What I Learned Working with Special Needs Teenagers


By Paul Martin

From the very first day I started youth ministry, I’ve worked with people with special needs. That early ministry had one person for more than eighty youth I worked with. It seems lately—at least in my setting—that the special needs population has grown. Maybe better healthcare or diagnostics have helped ministries to make the leap, but I just see more people in this crowd, and more intentionality and thoughtfulness required.

As I’m writing, I’m in the middle of a camp designed for about 130 special needs children and teens. It has been a surprising experience. This event relies on pairing a non-special-needs teenager with a special needs camper. That’s a lot of young people doing a lot of work. It takes a lot of planning, effort and expertise.

Probably the most helpful part of the camp comes from our staff of teachers, therapists and nurses who volunteer. They help us serve every person who walks through the door, from the campers to their families and even each other as we all learn that we have special needs. We have special training for each need we see, so that our teenage helpers are prepared to meet campers where they are. Here are a couple of take-aways:


Time for many of our campers is different. Most of them have to be a lot more patient than we do. Schedules help with this, but our camp doesn’t follow their regular schedules. What I’ve found is that they’re used to waiting and taking life as it comes instead of how they want it to go. Sure some of them get frustrated; but when we take to time to empathize with them, their frustration is almost always understandable. Most of our campers are much better at going with the flow than the rest of us. They simply have to take life as it comes to them.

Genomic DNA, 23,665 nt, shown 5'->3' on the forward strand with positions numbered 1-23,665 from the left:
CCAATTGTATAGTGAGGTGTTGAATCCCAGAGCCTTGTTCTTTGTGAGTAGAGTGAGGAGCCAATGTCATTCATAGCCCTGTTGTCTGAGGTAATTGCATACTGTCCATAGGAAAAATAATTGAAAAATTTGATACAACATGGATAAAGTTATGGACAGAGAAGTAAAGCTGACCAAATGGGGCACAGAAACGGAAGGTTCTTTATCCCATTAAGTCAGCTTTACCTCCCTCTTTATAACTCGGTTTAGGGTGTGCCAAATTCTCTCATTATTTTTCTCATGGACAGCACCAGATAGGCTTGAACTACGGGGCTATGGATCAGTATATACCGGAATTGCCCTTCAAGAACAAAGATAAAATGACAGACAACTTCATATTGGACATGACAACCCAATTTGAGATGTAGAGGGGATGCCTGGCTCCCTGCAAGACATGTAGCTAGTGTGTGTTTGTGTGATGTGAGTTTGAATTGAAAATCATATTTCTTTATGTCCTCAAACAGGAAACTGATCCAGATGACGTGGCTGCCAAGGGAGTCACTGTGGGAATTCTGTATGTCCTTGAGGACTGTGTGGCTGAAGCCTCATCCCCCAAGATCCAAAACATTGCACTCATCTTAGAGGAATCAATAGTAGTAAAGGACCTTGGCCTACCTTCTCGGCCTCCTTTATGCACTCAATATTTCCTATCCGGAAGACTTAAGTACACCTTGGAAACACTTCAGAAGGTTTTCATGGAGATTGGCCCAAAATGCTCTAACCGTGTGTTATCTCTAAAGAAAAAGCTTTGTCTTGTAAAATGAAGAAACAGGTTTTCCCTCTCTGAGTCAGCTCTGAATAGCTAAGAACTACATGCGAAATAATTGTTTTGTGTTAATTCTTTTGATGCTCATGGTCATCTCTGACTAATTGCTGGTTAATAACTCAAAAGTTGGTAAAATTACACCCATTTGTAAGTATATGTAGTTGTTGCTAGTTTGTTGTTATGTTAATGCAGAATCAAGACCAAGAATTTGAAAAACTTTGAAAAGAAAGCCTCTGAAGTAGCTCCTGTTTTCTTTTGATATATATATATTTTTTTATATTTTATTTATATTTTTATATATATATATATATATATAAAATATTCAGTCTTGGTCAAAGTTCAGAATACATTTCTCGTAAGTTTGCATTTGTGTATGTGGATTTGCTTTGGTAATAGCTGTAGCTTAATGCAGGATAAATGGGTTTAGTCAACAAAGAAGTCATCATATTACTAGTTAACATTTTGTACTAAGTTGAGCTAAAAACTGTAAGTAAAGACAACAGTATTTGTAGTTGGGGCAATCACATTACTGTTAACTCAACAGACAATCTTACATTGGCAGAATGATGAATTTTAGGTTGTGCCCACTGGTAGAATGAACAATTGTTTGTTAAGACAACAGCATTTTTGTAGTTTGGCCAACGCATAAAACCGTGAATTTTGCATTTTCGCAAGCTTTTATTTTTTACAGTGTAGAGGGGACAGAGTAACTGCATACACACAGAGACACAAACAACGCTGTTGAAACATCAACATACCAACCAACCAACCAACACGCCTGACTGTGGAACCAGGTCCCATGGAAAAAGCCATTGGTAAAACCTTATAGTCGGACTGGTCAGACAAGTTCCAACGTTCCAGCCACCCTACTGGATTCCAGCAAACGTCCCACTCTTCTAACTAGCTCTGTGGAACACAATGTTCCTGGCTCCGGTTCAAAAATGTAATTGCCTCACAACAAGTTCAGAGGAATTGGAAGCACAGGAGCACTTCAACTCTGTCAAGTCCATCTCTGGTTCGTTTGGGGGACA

Many of our campers are nonverbal. They can’t speak and only hear simple instructions. Our camp helpers have to become extra good at listening. With those who can’t express themselves with words, we have to pay very close attention to their posture and mannerisms. We watch for as many clues as we can to see what they need. They might need to go to the bathroom or eat but have no way to express that. So our listening skills with both our ears and our eyes have to be super attentive. I’m realizing that increasing this skill would benefit all of us!


Gather over 100 special needs people in one room and try to give a talk, or sing a song, or do anything without getting interrupted. I dare you. It just happens. With few exceptions, they aren’t as bothered by those intrusions as we are. Anything that changes their expectations is an interruption, and they cope with those regularly. I need to grow in flexibility!


From what I’ve seen, our campers have a very simple faith that I’ve found refreshing. They believe deeply in a Creator who wants the best for them. They trust in a Savior who died for them to have eternal life. For many of them, their perspective is still very concrete, so they easily accept mysteries in our faith. Mostly, they just believe whole-heartedly that they are created special to do all the things God has planned for them. Their faith is pure and beautiful.

I have learned so much about my own faith and myself from our camp. It still blows my away to have one of the campers tell me about their faith. Just today one of our campers shared his lunch with me because I forgot mine. He didn’t even hesitate. After giving me half his lunch, he started telling me about how Jesus shared everything he had. I was touched. And, honestly, I was challenged when I considered my own hesitation to share so freely.

What I found through working in this camp is that we all have special needs. We all need help when the things in this world that don’t make sense to us. Every one of us has a special way of looking at life. Challenges—physical, mental or emotional—are a part of all of our lives. Maybe the best thing we can do is be patient, listen more, try to empathize with others, and strive for a simple faith.